Cell Phone Ban Has Totalitarian Implications
by James Ostrowski
by James Ostrowski
Note: This is an actual legal brief I filed in a New York court recently. While filing the brief in person, I struck up a conversation with the other two people in line at the clerk's office. Both were also charged with using a cell phone while driving. Apparently, this law is just another New York State tax increase masquerading as a public safety measure. I previously addressed the political aspects of the cell phone law.
Every year, our government in Albany, affectionately known as "three men in a room," reliably enacts new laws that erode the personal freedom of New Yorkers who themselves have no real voice in such legislative decisions.
Logically, if this trend continues, we will, in the not too distant future, have little if any personal freedom left. Surely, the courts have a role to play in ensuring that this endless stream of meddlesome legislation passes muster under the State and Federal Constitutions. The legislature is not free to violate the constitution. The State may not exercise its police power in a manner inconsistent with the Constitution or any general law of the State. See, People v. Delprete, 83 N.Y.2d 814, 633 N.E.2d 1092, 611 N.Y.S.2d 488 (1994)).
Sadly, our courts have yet to seriously grapple with the constitutionality of the new law banning holding a cell phone while driving. (Perhaps when the legislature bans holding a comb while driving, there will be more court challenges.) Only one case has dealt with the present issue. In People v. Neville. 190 Misc2d 432 (Justice Ct. Nassau Co. 2002), the court rejected arguments that the cell phone law was vague or overbroad or a violation of the right to privacy or equal protection. No appellate court has passed on these issues.
We contend that this law goes beyond the "police power" of the State, and violates the state and federal equal protection clauses and the state and federal rights to substantive due process or privacy. NY State Constitution, Article 1, Sections 6, 11 and 12; US Constitution, Fourth, Fifth, Ninth and Fourteenth Amendments.
Any constitutional analysis should start with a true understanding of what this law prohibits. It does not prohibit using a cell phone, talking on a cell phone, or "holding a mobile telephone to activate, deactivate or initiate a function of such telephone." VTL Section 1225-c(f).
Rather, this confusing statute forbids "engaging in a call" with a "hand-held mobile phone." Subdivision 2(a). There is a rebuttable presumption that holding the phone in the "immediate proximity" of the ear constitutes "engaging in a call." Subdivision 2(b). Thus, the statute, in essence, forbids, not the making of a call, but doing so by holding a phone to one's ear. Oddly enough, holding a phone to one's ear without making a call is perfectly lawful. [One study concluded that even hands-free calling distracts drivers' attention from the road. D. L. Strayer, et al., "Cell Phone-Induced Failures of Visual Attention During Simulated Driving." 9 Journal of Experimental Psychology: Applied 23 (2003).]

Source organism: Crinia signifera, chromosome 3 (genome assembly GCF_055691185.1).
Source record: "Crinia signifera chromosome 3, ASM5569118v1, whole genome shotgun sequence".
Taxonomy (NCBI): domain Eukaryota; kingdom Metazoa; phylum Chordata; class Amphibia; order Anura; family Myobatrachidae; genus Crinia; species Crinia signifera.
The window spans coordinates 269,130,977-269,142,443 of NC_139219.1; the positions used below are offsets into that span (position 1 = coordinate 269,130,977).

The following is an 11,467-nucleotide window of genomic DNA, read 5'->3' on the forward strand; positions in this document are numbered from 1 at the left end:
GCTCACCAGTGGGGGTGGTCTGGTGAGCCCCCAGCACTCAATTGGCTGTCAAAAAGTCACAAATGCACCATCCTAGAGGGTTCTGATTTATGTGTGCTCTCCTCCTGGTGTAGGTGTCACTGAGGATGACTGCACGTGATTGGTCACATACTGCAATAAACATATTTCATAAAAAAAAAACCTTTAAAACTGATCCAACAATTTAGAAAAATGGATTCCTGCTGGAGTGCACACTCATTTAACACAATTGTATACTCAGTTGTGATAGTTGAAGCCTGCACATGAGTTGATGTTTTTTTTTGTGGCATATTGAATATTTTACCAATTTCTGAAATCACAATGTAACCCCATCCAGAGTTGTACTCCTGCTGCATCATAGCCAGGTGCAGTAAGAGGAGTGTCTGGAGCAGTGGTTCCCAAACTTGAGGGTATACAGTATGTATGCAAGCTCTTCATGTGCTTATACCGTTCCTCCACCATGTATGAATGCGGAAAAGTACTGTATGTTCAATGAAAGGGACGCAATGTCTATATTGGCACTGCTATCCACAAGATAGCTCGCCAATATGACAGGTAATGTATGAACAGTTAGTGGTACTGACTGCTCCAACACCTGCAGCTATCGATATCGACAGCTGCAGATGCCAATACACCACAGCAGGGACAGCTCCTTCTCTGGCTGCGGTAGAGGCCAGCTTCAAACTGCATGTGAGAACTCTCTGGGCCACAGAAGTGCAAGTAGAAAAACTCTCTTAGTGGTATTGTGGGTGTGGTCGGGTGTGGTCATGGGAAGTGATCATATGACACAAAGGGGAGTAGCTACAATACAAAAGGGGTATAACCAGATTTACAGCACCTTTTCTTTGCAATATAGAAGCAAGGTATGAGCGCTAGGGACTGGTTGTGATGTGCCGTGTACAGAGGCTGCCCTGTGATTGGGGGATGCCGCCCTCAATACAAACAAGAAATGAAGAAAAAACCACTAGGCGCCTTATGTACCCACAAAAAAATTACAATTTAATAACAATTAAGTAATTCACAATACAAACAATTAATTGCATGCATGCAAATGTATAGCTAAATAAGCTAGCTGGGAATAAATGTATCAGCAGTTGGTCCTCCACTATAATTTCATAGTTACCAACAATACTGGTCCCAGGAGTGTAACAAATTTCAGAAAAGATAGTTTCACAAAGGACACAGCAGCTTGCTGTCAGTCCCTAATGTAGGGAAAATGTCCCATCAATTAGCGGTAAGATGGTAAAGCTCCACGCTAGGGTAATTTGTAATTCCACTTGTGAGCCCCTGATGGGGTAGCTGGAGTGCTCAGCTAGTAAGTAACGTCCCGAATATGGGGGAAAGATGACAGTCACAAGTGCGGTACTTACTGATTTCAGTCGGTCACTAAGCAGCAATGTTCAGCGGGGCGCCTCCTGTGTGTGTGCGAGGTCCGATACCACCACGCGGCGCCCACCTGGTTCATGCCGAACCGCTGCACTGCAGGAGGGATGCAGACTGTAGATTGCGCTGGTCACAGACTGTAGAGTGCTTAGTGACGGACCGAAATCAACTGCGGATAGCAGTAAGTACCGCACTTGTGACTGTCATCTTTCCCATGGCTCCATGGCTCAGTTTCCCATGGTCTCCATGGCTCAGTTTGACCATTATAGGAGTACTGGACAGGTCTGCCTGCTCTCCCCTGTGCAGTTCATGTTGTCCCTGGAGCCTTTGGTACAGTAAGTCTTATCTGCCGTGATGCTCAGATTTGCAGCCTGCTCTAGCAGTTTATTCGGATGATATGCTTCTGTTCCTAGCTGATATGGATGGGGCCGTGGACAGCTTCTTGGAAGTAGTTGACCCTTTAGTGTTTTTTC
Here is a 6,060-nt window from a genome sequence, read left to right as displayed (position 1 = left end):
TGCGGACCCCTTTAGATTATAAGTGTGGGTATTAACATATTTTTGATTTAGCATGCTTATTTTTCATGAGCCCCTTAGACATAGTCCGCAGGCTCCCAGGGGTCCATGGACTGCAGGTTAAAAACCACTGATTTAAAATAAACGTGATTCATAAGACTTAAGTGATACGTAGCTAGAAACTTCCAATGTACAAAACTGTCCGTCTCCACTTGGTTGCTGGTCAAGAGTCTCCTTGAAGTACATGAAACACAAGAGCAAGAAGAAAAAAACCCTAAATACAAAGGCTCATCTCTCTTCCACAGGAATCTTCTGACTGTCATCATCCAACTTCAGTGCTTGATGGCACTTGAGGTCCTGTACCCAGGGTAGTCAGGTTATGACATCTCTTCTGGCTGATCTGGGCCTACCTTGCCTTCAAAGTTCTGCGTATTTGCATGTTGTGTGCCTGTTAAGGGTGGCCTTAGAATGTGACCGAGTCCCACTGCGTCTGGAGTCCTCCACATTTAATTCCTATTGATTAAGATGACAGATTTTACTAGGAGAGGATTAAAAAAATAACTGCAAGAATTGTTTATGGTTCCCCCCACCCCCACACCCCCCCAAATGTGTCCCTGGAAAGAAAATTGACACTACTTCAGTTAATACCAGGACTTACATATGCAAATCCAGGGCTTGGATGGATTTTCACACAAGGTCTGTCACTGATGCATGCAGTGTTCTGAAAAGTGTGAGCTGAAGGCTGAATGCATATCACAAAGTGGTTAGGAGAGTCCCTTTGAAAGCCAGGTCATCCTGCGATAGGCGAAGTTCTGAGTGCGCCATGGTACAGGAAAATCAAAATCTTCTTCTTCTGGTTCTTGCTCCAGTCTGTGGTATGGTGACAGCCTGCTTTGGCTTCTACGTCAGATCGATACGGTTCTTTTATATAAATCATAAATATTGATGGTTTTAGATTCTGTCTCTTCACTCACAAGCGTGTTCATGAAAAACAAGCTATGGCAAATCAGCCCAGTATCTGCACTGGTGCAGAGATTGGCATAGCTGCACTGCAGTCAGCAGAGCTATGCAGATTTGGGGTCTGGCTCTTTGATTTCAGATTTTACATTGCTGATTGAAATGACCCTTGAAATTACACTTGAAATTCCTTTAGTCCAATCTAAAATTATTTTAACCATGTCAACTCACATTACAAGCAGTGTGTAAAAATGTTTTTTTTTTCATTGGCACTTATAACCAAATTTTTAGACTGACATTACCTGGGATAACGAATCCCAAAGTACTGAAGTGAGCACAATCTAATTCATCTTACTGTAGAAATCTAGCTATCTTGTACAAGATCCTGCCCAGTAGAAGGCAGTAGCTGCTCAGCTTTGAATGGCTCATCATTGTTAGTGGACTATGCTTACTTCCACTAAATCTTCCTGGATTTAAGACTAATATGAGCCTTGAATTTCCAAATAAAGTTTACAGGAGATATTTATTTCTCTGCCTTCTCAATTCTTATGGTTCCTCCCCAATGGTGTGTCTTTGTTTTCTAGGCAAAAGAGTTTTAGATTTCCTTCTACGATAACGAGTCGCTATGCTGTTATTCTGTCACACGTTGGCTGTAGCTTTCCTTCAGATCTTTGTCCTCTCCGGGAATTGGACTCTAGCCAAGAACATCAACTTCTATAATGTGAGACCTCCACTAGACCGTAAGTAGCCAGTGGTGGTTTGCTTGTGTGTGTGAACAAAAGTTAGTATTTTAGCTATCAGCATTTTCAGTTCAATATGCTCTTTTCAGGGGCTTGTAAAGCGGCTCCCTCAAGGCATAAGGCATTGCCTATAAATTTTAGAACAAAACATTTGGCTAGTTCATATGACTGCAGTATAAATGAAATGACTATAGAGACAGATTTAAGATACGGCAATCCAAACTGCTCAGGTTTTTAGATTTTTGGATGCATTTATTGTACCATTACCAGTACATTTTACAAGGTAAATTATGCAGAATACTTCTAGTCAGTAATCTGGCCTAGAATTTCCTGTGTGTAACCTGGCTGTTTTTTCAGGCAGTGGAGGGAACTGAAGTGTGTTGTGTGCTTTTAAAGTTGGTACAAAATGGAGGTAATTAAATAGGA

So the statute makes it unlawful to hold a cell phone to one's ear when engaging in a call but does not prohibit engaging in a call without holding a phone to one's ear. That's all it says and that is quite absurd. Thus, those who do so are subject to being stopped, searched, charged, and punished. However, other persons who engage in a virtually infinite list of comparable behaviors are not punished: combing one's hair, using a Q-Tip, putting a hat on, drinking hot coffee, playing the harmonica, using an electric razor, or petting the cat sitting on your shoulder. I could go on and on and so could the legislature, which makes the point that there is literally no end to this kind of nonsense. It's a creeping totalitarianism that the courts should stop before we end up like the fellow in the film 1984 who had to suffer some churlish bureaucrat in a two-way TV barking orders at him to exercise.
Surely those who would defend this law will cite to some vague language about the State's right to use its police powers to protect the heath and welfare of its citizens. See, however, People v. Delprete, supra. Those who so argue are unlikely to confront the hard question of where the police power ends. Why, for example, couldn't the State install two-way television into our homes and bark orders at us to exercise? This argument is particularly poignant in this area [Buffalo] which has a high rate of heart disease and whose governments are collapsing under the weight of Medicaid costs from this disease. Or, since lack of sleep is a major cause of motor vehicle accidents, why can't the State install two-way radios in our cars and demand we disclose how many hours we slept last night before starting our cars in the morning? Yet, we have to say, in answer to those who would advocate such totalitarian methods: it's none of the State's business. Similarly, we ask this Court to hold that when a citizen is holding an object in the immediate proximity of her head, and harming no one, it's none of the State's business!